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Jim VandeHei was, in his own description, “remarkably unremarkable” at school and his first job, carrying bricks for a bricklayer. But he found a passion – political journalism – and took notes of what successful people do, eventually rising to the helm of two media organizations he co-founded, Politico and Axios.

“Every person, even in the crappiest of circumstances, has the potential to do great things,” he writes in Just the Good Stuff: No-BS Secrets to Success (No Matter What Life Throws at You). “Too often, people use circumstances as a crutch.”

Graduating in the bottom third of his high school class motivated him as he tackled real life. He realized that you can’t fix the past. But you control you and can change the future by deciding what matters most to you and doing the hard daily work to make it a reality.

Your grades in school no longer matter when you hit the real world. What counts is forward motion: What are you doing now? What can you do next?

Ideally, pick work that you would do for free because you love it. Then steal from those smarter than you. “Be a student of those crushing what you want to crush. And copy their best habits or moves,” he says. Read and listen to podcasts to learn. Call or email people you admire; he says you will be shocked at how many will be generous about sharing their wisdom.

Find people who make you better and make you feel better. “Stop justifying bad bosses, friends or partners. Glue yourself to people you admire and soak up their smarts,” he advises.

He has thousands of pages in Word documents and iPhone Notes that capture words, sayings, goals, significant encounters and unforgettable stories. You can’t be nonchalant about career success. He insists you have to work at it.

It started – conscious he had blown off most of school – by jotting down fancy words that befuddled him, like lachrymose and verisimilitude, and then he extended the practice to memorable sayings or complex concepts. “The mere act of writing things down helps sharpen your thinking,” he notes. You can also begin to see patterns as you review notes of your life and career.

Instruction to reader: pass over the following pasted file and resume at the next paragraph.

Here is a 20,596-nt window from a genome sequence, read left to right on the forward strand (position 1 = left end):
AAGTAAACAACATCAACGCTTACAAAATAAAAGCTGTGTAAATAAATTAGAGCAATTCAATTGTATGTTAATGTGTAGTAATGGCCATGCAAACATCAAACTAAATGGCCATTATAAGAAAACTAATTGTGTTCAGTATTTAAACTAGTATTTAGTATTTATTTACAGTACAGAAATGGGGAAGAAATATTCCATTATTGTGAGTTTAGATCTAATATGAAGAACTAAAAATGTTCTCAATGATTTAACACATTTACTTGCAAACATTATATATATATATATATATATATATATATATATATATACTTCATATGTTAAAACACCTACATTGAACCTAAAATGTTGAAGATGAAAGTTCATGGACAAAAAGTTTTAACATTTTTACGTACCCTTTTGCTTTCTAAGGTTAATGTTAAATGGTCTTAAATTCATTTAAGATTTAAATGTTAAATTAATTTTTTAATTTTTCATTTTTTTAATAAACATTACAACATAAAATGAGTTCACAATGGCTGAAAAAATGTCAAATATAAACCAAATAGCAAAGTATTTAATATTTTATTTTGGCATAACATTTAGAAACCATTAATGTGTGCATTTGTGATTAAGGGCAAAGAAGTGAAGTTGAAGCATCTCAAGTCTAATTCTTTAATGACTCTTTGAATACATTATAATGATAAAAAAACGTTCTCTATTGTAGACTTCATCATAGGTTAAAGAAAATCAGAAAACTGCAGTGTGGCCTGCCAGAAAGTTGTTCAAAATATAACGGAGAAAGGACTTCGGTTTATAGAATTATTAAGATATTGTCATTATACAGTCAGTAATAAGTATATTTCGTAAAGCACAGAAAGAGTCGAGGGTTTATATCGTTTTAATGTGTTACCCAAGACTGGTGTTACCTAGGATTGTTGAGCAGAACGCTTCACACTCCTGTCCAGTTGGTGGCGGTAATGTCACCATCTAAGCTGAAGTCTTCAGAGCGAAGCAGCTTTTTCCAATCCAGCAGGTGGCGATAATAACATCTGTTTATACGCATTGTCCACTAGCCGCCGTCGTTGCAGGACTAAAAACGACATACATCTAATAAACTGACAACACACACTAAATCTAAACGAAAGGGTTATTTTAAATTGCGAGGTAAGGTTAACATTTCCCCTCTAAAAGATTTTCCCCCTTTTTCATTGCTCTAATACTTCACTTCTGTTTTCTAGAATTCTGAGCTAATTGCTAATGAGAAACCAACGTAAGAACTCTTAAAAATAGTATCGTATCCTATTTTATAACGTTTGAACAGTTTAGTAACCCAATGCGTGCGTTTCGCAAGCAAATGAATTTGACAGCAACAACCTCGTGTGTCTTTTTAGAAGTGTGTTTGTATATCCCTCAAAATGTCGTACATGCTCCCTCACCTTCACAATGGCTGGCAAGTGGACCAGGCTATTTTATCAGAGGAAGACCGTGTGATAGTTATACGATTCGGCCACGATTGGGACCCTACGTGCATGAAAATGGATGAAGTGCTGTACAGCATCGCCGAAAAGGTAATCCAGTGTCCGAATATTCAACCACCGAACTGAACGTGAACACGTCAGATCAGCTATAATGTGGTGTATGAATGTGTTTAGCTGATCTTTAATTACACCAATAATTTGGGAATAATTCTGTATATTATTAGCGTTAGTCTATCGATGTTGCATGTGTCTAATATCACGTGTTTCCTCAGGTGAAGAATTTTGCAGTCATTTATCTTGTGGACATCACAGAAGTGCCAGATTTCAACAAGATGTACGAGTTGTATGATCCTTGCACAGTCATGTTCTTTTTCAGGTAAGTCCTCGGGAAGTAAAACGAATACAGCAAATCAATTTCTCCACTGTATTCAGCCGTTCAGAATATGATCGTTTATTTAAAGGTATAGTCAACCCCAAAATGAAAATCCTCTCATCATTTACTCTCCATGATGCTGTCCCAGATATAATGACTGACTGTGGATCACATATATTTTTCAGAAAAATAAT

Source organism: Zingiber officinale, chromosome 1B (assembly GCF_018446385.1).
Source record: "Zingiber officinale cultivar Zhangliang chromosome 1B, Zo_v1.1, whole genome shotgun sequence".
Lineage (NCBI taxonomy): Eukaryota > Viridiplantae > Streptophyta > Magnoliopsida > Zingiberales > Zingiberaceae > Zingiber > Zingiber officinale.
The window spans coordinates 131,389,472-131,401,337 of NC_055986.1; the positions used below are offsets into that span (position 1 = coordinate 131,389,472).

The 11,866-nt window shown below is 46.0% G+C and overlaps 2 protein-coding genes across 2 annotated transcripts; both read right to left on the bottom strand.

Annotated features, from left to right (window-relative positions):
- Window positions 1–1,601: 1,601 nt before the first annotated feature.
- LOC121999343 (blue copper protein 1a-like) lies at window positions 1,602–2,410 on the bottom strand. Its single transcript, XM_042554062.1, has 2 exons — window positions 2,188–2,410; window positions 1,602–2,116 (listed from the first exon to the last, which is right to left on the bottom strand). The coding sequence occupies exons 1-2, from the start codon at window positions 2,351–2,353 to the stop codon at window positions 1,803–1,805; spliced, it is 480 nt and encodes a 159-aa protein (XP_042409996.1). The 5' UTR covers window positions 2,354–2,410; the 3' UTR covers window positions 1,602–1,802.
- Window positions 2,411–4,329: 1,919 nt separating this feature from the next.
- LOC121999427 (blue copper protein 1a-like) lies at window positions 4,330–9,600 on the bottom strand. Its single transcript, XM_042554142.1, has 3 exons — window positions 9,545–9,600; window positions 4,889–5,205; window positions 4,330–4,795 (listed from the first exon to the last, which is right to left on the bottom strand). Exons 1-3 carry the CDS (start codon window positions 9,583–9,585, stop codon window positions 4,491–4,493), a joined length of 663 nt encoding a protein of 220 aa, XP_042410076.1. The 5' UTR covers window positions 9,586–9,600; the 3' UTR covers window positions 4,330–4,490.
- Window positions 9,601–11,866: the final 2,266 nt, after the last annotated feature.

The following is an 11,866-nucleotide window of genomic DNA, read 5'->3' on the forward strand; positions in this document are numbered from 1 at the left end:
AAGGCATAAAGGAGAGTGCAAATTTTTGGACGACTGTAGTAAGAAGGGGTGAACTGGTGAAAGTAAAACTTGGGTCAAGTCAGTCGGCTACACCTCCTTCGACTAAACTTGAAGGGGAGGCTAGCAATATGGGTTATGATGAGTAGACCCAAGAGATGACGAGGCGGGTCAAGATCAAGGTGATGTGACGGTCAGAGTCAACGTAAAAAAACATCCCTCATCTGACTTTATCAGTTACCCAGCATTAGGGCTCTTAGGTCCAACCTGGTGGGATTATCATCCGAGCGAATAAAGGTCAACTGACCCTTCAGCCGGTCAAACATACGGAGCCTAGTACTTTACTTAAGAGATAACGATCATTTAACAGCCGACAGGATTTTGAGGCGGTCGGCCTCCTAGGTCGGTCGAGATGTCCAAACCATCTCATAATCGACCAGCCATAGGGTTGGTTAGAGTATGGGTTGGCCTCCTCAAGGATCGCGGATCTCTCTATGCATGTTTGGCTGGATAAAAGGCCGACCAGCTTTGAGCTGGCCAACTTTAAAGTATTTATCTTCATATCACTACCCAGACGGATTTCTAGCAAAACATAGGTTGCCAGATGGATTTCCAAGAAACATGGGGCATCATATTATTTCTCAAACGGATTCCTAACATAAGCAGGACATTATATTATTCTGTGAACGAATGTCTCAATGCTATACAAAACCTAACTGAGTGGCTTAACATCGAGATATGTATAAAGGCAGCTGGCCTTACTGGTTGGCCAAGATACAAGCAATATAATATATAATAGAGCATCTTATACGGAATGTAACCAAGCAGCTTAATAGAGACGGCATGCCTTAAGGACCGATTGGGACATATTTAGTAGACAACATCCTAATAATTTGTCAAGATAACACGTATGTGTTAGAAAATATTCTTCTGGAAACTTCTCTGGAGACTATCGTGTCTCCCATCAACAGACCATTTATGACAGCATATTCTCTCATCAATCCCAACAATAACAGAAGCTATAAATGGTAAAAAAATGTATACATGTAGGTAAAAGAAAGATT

Luck counts in our careers. He says we all have stories of being in the right place for luck to strike. We don’t make our luck, but it helps to take chances, talk to others, throw yourself into opportunities and when something seems like fate grabbing it.

Insecurity also helps. Ever since arriving for his first job in Washington, where he was surrounded by people with fancy pedigrees and degrees, he has found himself consciously or subconsciously trying to prove he not only can belong but can thrive. “None of us wants to be insecure. But never underestimate the power your insecurity can generate if you are aware of it and exploit it healthily,” he writes. And, he adds, rest assured that few sane people are as confident as they seem – only the narcissists.

He and his wife value grit in their children, believing it’s crucial to success. At the same time, he urges you to be a quitter.

“The hardest – and often best and most important – decisions are what we stop doing. We all need to be better quitters. We often keep doing stuff because we think we have to or we worry about what others will think,” he writes. “If a person or job or habit is routinely sucking the life out of you, bolt.”

A prime rule: Ditch jerks fast, whether at work or beyond. He warns that self-centred, egotistical folks are cancerous; their badness spreads and can infect you. He regrets the many years he spent wallowing in bitterness toward others and thinking of how to exact revenge. Instead, do good things with good people. Choose your friends and main interactions to avoid jerks. He advises you to bluntly tell others when they are jerks or unacceptably negative, drawing boundaries.

It’s your life. Be remarkably remarkable.

Quick hits

  • Practise for job interviews with artificial intelligence. Aaron Case, of CV Genius, notes you can tell ChatGPT to act as an interviewer in your industry and ask it to critique your answers. Wizco is an interview-trained chatbot and InterviewFocus evaluates your eye contact, engagement and more.
  • Career coach Shari Harley says you can ask for help when overwhelmed by giving your boss a list of what’s on your plate and asking them to rate each item as an A, B or C from their perspective. Usually they don’t see everything as equally important so why suffer in silence?
  • Atomic Habits author James Clear observes if you feel resistance before you begin something, it’s usually procrastination and you need to get started. If you feel resistance after you start, it’s usually feedback and you need to make adjustments.

Harvey Schachter is a Kingston-based writer specializing in management issues. He, along with Sheelagh Whittaker, former CEO of both EDS Canada and Cancom, are the authors of When Harvey Didn’t Meet Sheelagh: Emails on Leadership.

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